I agree that if my employment is terminated for any reason by me or by the Company, I will not, for a period of one year following the termination, directly or indirectly, for my own account or as an employee or agent of any business entity, engage in any business or activity in competition with the Company by providing services or products to, or soliciting business from, any business entity which was a customer of the Company during the period in which I was an employee of the Company, or take any action that will cause the termination of the business relationship between the Company and any customer, or solicit for employment any person employed by the Company. [Emphasis added.]

While restrictive covenants are, on their face, contrary to public policy, many employers still work very hard with their lawyer in drafting a restrictive covenant that is reasonable, to increase the chances of a court enforcing it.

In this case, the lower Ontario Superior Court, had found the restrictive covenant to be reasonable, in both its geographic scope and its one-year time limitation. The lower court judge also recognized that the former employee (with 17 years of service) had wilfully disregarded the restrictive covenant and had actively pursued customers of his former employer and had attempted to sell them competitive products.

The Ontario Court of Appeal made several remarkable comments:

  1. there were other clauses that provided the former employer with sufficient protection, such as the clauses that protected trade secrets, trade contacts, and confidential information;
  2. the complete prohibition from dealing with customers of the former employer was overly broad and unreasonable, particularly because it included former rather than just current or recent customers (covering a 17-year period);
  3. the former employee was just one salesman in a large company's sales force, working in a limited territory, so the prohibition against competition on a world-wide basis was unreasonable;
  4. the former employer's extensive list of customers was unknown to the former employee, making the restrictive covenant clause ambiguous.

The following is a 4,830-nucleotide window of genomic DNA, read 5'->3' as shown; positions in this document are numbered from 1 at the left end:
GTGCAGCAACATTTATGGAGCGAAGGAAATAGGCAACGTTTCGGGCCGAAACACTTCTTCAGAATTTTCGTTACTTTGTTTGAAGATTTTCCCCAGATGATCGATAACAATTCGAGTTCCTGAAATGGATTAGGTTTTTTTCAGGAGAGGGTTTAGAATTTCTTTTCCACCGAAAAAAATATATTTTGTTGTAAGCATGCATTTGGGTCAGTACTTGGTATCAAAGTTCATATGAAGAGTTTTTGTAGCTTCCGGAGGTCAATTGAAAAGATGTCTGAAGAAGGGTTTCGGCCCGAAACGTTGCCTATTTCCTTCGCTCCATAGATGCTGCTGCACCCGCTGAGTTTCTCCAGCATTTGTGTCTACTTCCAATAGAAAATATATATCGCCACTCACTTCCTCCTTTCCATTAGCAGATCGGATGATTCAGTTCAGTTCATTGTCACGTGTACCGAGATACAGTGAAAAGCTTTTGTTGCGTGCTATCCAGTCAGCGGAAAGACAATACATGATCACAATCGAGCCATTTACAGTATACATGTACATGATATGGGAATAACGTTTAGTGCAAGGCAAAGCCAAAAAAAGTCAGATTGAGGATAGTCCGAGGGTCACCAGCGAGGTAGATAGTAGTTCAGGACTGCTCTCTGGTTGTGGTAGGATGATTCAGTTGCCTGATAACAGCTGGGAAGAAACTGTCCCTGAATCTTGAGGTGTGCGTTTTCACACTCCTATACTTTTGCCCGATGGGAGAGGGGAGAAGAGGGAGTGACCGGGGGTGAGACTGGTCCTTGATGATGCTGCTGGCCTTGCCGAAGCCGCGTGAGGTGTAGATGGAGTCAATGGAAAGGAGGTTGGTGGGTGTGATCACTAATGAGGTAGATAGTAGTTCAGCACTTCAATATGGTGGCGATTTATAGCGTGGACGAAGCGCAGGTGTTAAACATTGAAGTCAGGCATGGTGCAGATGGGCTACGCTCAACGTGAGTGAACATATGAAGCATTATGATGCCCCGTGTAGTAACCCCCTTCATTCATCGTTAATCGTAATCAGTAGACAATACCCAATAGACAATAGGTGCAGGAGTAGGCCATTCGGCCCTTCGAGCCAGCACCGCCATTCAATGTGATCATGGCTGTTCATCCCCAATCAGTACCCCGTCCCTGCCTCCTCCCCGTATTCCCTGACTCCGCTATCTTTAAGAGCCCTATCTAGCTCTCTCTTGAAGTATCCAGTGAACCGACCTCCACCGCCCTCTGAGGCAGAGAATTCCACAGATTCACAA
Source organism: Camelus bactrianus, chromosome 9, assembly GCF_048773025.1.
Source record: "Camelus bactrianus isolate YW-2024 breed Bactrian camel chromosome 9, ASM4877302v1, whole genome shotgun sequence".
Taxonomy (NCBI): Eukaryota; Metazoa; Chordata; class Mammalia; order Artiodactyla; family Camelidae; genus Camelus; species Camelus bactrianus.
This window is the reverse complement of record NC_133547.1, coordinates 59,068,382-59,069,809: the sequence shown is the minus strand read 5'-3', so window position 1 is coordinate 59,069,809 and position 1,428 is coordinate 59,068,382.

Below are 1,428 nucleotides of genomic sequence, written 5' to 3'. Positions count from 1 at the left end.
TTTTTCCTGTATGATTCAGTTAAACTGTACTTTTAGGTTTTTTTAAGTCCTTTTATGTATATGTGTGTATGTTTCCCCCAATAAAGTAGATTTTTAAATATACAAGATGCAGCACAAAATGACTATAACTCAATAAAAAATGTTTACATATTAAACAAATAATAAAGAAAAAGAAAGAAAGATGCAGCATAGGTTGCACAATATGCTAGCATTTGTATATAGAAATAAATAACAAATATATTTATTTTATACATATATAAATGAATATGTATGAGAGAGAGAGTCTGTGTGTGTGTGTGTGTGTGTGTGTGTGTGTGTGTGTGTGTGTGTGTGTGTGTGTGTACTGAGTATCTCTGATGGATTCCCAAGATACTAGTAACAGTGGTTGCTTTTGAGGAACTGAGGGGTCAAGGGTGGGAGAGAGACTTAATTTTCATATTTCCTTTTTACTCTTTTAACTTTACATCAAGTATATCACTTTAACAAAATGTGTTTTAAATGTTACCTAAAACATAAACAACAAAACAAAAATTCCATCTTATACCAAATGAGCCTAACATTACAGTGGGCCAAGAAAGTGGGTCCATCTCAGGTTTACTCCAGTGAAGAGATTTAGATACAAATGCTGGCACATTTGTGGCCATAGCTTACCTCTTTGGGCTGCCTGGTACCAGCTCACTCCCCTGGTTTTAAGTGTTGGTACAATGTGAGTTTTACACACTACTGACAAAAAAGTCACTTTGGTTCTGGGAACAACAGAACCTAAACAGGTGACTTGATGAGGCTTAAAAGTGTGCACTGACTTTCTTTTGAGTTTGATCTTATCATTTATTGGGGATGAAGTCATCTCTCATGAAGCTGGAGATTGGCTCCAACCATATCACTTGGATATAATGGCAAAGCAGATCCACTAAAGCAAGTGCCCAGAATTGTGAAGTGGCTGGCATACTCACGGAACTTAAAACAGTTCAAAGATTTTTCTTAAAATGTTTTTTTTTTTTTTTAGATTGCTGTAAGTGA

Restrictive Covenants remain one of the most difficult agreements to prepare in order to achieve a reasonable chance of acceptance by a court. The Ontario Court of Appeal decision has provided lawyers with some new ideas on how to better design and evaluate a restrictive covenant, and further limited the reliability of such post-employment agreements.

Is a Short-Term Physical Injury Protected by Human Rights Legislation?

A commission sales employee was dismissed for poor work performance on the first day of his return from a three-day absence due to a workplace injury. He claimed discrimination on the basis of disability, and later added other prohibited grounds to his complaint (i.e. race, creed).

An Ontario human rights tribunal decided that there was insufficient evidence that he was dismissed because of his injury, after the employer supported the stated reason for the dismissal (i.e. work performance) with his sales numbers. It also held that a twisted ankle requiring three days of rest did not constitute a disability under the human rights legislation.

While many employers are cautious about the human rights implications of dismissals associated with illness or injury, many employers are unaware of Section 44.2 of the Labour Standards Act that prohibits dismissal under certain conditions because of illness or injury to an employee or to a member of the employee's immediate family. Employers should be mindful when reading any decision from another province without checking out Saskatchewan legislation first.